Although you can start taking money out of retirement savings at 59½ and claim Social Security as early as 62, it could be best to delay both of those if you are still working and don’t need the money yet. Not only will those resources continue to grow, but you will not be paying a needlessly higher income tax rate on them. Your options diminish after age 70 for two key reasons: You’re required to start taking disbursements from your retirement accounts, and there is no longer a benefit to delaying taking your Social Security benefit.
Getting ahead of the RMD calendar
Federal law requires you take your first Required Minimum Disbursement (RMD) by April of the year after you turn 70½, but subsequent disbursements have to take place by December of each year. If you wait too long to take your first disbursement, you may have to take two in one year and pay a higher tax rate on some of it. The dollar amount of an RMD is based on the total amount of money you have in the account divided by an average remaining lifespan factor according to IRS life expectancy tables. See IRS Publication 590-B for more on how this is calculated.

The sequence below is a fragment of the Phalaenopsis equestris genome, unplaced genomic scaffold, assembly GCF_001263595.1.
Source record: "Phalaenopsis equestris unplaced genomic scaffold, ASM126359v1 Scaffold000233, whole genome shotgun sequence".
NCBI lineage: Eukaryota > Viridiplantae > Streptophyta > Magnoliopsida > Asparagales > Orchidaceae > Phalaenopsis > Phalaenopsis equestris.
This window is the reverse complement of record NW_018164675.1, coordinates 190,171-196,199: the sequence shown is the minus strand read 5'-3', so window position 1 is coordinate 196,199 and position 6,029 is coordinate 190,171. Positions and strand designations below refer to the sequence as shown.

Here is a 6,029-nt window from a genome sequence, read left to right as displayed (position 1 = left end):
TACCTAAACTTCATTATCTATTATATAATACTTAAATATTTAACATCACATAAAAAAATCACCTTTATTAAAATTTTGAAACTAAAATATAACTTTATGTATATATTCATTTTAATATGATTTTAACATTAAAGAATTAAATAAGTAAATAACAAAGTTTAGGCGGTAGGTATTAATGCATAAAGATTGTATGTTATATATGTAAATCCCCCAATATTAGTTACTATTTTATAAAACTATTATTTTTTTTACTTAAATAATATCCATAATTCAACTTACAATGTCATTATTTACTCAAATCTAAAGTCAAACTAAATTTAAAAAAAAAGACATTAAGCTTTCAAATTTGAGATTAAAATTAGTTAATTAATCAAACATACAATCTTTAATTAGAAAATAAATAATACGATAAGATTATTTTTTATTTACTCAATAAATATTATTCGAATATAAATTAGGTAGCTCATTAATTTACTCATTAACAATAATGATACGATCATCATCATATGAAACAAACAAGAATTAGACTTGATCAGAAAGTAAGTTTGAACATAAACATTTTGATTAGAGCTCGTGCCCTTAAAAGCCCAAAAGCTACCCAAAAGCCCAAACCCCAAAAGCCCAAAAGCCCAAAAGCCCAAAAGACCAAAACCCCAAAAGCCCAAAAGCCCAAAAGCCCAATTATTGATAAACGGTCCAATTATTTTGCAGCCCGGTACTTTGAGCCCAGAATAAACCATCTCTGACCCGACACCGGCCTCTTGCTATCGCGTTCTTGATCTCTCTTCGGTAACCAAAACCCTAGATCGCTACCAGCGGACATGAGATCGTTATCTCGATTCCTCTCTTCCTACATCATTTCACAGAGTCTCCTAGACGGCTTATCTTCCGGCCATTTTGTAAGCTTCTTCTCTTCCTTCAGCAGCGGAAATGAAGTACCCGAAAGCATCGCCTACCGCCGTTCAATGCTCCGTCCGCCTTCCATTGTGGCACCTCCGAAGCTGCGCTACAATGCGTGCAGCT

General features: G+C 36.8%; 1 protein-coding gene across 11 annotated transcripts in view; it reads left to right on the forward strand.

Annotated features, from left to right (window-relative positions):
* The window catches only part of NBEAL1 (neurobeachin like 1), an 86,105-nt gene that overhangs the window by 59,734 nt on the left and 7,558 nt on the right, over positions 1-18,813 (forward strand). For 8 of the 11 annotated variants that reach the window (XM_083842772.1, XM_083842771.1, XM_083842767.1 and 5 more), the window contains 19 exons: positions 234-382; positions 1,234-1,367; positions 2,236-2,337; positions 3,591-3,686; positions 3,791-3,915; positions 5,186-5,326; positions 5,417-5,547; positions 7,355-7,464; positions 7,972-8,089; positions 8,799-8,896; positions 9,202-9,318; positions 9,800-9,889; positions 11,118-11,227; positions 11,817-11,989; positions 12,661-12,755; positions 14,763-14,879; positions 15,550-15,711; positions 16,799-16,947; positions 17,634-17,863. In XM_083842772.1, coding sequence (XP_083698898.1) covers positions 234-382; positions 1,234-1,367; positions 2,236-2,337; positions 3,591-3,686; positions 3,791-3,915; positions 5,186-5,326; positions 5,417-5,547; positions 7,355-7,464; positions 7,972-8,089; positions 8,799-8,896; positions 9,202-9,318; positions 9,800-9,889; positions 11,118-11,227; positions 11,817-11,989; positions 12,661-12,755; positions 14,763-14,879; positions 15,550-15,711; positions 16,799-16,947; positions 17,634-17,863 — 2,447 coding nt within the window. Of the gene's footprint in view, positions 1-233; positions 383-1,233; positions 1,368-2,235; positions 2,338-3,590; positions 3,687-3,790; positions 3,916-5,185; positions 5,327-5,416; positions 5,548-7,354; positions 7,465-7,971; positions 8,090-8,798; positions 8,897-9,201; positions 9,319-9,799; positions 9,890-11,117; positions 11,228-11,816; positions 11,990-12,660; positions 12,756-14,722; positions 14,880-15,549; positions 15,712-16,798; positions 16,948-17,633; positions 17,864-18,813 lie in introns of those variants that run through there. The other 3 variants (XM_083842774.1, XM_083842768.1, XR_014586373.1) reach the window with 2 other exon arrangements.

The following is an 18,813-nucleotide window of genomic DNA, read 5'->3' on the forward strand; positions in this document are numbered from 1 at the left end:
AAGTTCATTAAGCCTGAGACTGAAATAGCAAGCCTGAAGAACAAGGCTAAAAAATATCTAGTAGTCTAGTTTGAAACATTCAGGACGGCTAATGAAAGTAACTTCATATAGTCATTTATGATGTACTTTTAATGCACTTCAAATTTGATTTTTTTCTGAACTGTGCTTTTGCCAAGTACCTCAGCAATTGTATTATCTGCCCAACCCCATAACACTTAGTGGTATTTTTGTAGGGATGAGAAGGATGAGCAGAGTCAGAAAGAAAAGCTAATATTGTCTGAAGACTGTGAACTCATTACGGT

Managing non-retirement investments
If you have other investments not involving your pre-tax savings, you may have additional options to keep your taxable income at the desired level.
“Harvesting” capital gains and losses is an example. Choosing when to claim a gain or loss – and whether you do so as short-term or long-term—can enable you to keep your taxable income in the sweet spot just below a bracket maximum. The tax code permits you to deduct a portion of capital losses in the current tax year and defer claiming the rest until subsequent years.
Similarly, if you invest your non-retirement money in tax-managed funds, you have more control over when you have to claim the gains from those investments.
Managing your income from work
If you’re working for pay during retirement, consult with your tax advisor to estimate your taxable income during the year so you can moderate the amount you work to stay in your desired bracket.
Estimating taxes on your Social Security check
Depending on your level of income from other sources, up to 85% of your annual Social Security benefit may count as taxable income – possibly pushing you into a higher bracket.
Making charitable contributions from your IRA
After age 70½, you’re required to take a minimum distribution from your IRA, and sometimes this can push your taxable income into a higher marginal bracket. If you direct an IRA withdrawal into a qualified charity, you do not have to claim that required withdrawal as income.
Don’t forget other taxes
So far, we’ve only discussed federal income taxes. You also need to plan for how your state will tax your income in retirement, and even if you have no mortgage when you retire, you will still have to pay property taxes. Work with your financial advisor to ensure that all of those costs are covered by your retirement plan.
Meet with a financial advisor today to learn more about managing your taxes in retirement.